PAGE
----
Nokia today launched its fully open and programmable fixed access network slicing solution.
Delivering more than service level slicing, the solution enables operators to scale to a virtually unlimited number of discrete network slices that can be independently operated, for example to run 5G mobile transport, wholesale or business services.
The new solution is built around Nokia’s cloud-native software platform Altiplano and open standards. It allows operators to establish full control and autonomy for each slice they manage, plus determine the performance metrics for the network and services they deliver to customers.
Software Defined Access Networks (SDAN) are changing the way network service providers build, operate and commercialize their high-speed fixed broadband networks. Allowing the network to be partitioned into virtual slices, operators are using SDAN to deliver new services and connect more users, segments and entities that would otherwise require parallel networks.
Nokia’s programmable slicing solution uses open interfaces and YANG data models to create a virtual slice that looks, feels and operates just like a physical network. Each service provider runs its own dedicated controller with a dedicated view of their slice of the network.
This provides operators with the control and flexibility to deliver differentiated broadband services in a multi-vendor network environment. Equipment from different vendors can sit alongside each other, in different slices or on the same slice.
The solution also makes it easier to share the physical network by enabling operators to automate challenging process such as rules, regulations and multi-vendor integration.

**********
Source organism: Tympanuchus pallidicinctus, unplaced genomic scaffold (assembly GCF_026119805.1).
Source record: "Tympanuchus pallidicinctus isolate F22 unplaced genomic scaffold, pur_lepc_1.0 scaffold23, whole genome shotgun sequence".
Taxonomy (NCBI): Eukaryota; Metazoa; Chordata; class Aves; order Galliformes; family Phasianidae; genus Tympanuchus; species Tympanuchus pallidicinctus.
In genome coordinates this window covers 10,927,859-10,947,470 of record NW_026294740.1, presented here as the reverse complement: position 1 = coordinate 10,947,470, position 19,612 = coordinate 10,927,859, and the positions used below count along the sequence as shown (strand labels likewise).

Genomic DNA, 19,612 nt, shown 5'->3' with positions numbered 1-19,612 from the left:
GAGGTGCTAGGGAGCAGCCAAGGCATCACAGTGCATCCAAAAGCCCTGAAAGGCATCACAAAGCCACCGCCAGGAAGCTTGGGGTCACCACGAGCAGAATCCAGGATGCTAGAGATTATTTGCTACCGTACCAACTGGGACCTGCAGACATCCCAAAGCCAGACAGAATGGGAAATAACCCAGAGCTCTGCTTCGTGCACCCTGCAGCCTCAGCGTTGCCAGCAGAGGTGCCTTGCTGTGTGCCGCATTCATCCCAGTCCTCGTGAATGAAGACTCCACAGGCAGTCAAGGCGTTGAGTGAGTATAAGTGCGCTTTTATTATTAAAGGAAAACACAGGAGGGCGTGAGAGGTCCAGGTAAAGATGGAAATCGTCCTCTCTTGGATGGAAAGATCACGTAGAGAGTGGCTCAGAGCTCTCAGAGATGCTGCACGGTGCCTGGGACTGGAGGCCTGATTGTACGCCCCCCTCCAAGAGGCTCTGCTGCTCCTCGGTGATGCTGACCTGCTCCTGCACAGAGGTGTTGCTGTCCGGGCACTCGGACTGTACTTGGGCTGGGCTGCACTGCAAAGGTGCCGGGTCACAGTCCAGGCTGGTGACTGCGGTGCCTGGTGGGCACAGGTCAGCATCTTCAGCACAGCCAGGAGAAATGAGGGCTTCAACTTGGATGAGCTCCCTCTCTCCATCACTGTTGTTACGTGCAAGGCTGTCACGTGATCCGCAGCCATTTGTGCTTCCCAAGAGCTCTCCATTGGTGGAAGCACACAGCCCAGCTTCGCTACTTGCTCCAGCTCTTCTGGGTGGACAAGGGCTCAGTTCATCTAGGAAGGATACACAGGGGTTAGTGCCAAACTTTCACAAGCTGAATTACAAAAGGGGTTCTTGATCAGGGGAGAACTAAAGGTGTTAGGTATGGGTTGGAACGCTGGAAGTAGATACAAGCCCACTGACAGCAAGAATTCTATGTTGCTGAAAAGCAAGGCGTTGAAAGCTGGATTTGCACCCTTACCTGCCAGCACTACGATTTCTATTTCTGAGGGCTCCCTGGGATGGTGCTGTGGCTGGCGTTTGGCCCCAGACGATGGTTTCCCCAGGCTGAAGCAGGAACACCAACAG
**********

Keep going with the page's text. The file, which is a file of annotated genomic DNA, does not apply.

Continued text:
Once deployed, Nokia’s Fixed Network Slicing solution can help services providers move toward a fully autonomous Network as a Service (NaaS) model, allowing them to:
* Converge internal organizations and attract co-investment partners to improve capital efficiency and accelerate time-to-market.
* Quickly develop new strategies and create service offerings that better monetize their access networks.
* Enter a new business area, such as vertical markets and enterprise services, which can be served from the same access infrastructure as residential customers.
* Accelerate 5G deployments by configuring a slice to meet the SLA requirements for 5G anyhaul, negating the need for a dedicated backhaul/fronthaul network.
* Optimize multi-operator vectoring for G.fast deployments in a fiber-to-the-building (FTTB) environment.
As a pioneer in this field, Nokia has been showcasing Fixed Access Network Slicing to service providers around the globe. Nokia was also actively involved in the work that led to the publication of TR-370 on Fixed Access Network Sharing (FANS) by the Broadband Forum and is currently involved in the specification of the YANG modules that are used to achieve FANS.
Benoit Felten, chief research officer at Diffraction Analysis, says: ” Operators are rethinking how they build, operate and monetize their high-speed broadband infrastructure. Fixed access slicing has the potential to change the game — not just for enhancing existing business models but also to help some deliver, better, lower cost services than what was previously possible.
“Nokia’s Fixed Access Network Solution can help bring service providers one step closer to achieving these benefits, providing the control and flexibility needed to deliver differentiated broadband services. I believe that adoption of fixed network slicing will rapidly change the landscape in the fixed broadband market, and those who are late to join will undoubtedly suffer.”
Federico Guillen, president of Nokia Fixed Networks, comments: “I believe that virtual network slicing will form the basis for everything the fixed access industry does going forward. It can provide a more elegant and powerful way to monetize ultra-broadband deployments, help accelerate the delivery of new services, spread investment risk, reduce complexity and unlock new business opportunities that allow service providers to better serve their end-customers.”